“It is an open question as to whether or not Omicron is going to be the live virus vaccination that everyone is hoping for, because you have such a great deal of variability with new variants emerging,” Dr Fauci said on the first day of the World Economic Forum’s online Davos Agenda summit.
“I would hope that that’s the case. But that would only be the case if we don’t get another variant that eludes the immune response of the prior variant,” he added.
He said that even if Omicron emerges as the final variant, it is unlikely to be the endgame for the virus. He added that the virus is likely to remain in society at an endemic level.
“It’s not going to be that you’ll eliminate this disease completely. But hopefully, it will be at such a low level that it doesn’t disrupt our normal social, economic and other interactions with each other. To me, that’s what the new normal is,” Dr Fauci said.
He added that people were unlikely to wear masks forever.
“It is very difficult to predict what the new normal would be like. I do not think the people would be walking around with masks on forever, but one new normal I would hope for is greater solidarity with each other,” he said. “I also hope the new normal would include a strong memory about what a pandemic can do to us.”
The infectious disease expert also lamented the reluctance of many Americans to follow basic measures. “We have such a degree of pushback against regular, normal, easy-to-understand public health measures,” he said. “A reluctance to wear masks, to promote vaccination, to do the kinds of measures we know if we all pull together as a society we’d be much, much better off.”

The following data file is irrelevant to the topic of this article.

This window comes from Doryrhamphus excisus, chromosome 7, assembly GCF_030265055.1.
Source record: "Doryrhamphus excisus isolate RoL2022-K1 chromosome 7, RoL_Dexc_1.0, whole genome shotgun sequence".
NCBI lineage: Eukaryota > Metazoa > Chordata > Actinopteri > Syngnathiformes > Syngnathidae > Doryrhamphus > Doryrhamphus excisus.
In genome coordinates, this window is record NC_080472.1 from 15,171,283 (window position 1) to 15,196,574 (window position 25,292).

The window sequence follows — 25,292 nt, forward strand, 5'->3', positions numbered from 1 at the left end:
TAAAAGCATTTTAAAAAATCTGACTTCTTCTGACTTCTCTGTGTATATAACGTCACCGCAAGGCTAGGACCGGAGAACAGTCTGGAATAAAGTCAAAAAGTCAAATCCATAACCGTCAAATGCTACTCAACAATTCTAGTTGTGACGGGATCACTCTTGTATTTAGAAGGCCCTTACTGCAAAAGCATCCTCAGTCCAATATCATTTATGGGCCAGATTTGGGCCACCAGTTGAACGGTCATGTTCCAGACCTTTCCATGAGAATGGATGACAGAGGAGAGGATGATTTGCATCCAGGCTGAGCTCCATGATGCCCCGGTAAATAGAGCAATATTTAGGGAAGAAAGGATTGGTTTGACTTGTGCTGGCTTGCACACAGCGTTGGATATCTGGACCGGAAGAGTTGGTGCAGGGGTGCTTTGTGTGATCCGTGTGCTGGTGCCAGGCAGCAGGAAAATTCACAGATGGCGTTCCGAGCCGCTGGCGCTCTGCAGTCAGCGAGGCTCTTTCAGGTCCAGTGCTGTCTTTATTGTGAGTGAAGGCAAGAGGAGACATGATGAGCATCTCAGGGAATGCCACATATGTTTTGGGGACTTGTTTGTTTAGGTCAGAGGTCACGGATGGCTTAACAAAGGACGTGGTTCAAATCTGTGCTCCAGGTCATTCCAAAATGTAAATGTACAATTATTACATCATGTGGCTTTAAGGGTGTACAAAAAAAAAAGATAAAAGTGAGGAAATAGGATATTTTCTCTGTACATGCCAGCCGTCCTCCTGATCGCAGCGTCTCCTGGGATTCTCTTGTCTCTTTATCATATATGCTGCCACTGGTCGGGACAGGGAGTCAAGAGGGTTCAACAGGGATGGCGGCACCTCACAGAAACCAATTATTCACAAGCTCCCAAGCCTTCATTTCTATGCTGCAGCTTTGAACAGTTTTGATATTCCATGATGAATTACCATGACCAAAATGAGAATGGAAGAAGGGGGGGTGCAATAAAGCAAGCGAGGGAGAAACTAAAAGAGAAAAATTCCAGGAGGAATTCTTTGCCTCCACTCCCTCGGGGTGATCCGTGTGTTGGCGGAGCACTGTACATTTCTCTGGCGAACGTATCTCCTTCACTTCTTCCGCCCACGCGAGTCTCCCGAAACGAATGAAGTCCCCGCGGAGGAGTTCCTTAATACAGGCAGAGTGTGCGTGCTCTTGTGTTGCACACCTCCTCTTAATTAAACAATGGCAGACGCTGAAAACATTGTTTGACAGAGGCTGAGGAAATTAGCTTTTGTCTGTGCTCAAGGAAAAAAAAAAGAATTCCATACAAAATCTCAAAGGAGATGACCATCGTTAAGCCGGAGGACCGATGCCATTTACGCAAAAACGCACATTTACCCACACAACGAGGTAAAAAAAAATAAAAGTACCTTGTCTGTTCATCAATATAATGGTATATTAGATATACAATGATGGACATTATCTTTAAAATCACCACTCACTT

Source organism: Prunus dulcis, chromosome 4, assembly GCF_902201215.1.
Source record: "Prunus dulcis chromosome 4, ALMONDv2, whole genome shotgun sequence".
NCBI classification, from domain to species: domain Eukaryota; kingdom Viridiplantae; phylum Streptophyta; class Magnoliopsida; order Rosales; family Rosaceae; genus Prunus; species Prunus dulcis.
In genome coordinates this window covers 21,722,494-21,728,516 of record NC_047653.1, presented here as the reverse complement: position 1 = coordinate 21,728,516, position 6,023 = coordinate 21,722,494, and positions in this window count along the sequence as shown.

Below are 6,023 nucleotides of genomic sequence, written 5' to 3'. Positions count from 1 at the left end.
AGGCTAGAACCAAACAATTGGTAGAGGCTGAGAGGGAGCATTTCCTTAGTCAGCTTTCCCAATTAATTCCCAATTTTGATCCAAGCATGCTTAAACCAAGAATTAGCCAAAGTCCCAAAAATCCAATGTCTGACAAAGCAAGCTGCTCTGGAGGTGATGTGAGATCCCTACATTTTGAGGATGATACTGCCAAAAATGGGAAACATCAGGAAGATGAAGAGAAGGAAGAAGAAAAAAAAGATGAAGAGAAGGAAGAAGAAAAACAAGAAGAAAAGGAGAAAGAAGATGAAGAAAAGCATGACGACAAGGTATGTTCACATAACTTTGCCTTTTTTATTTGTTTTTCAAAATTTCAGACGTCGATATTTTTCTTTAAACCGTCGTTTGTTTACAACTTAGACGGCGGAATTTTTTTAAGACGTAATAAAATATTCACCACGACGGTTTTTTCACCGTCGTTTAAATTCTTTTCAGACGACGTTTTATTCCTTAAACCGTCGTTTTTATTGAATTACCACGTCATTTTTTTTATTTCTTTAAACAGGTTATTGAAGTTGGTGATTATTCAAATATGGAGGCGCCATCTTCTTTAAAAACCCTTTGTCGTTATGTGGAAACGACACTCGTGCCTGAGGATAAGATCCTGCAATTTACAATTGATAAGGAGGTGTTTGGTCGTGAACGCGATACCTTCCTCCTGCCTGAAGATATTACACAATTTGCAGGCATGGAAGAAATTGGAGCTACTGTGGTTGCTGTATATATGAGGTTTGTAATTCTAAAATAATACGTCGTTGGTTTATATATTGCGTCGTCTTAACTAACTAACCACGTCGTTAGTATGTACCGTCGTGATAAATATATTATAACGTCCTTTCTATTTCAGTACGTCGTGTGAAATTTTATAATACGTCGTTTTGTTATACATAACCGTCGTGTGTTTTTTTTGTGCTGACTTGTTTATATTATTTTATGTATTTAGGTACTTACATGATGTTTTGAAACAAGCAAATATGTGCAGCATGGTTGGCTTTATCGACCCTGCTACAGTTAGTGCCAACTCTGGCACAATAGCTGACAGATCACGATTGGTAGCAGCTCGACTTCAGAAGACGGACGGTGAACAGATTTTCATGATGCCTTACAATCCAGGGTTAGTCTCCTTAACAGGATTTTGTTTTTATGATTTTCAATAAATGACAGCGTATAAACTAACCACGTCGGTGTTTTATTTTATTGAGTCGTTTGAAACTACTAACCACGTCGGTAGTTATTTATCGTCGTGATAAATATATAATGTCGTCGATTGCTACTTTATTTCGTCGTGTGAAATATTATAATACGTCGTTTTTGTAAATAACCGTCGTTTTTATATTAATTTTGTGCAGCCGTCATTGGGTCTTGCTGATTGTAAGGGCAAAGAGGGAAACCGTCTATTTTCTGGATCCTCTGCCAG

While research has indicated that the highly transmissible Omicron strain has largely shown milder symptoms, experts have warned that the question of long Covid is still open.
Akiko Iwasaki, who studies viral immunology at Yale, told Reuters news agency: “We have no data yet on what proportion of infections with omicron... end up with long Covid”.
She said that people who underestimate Omicron as mild are putting themselves at “risk of debilitating disease that can linger for months or years”.
Meanwhile, Annelies Wilder-Smith, professor of emerging infectious disease at London School of Hygiene and Tropical Medicine, warned against calling it endemic, reported CNBC. “It is too early…,” she said, adding that “there is a high probability that we will have a new variant”.
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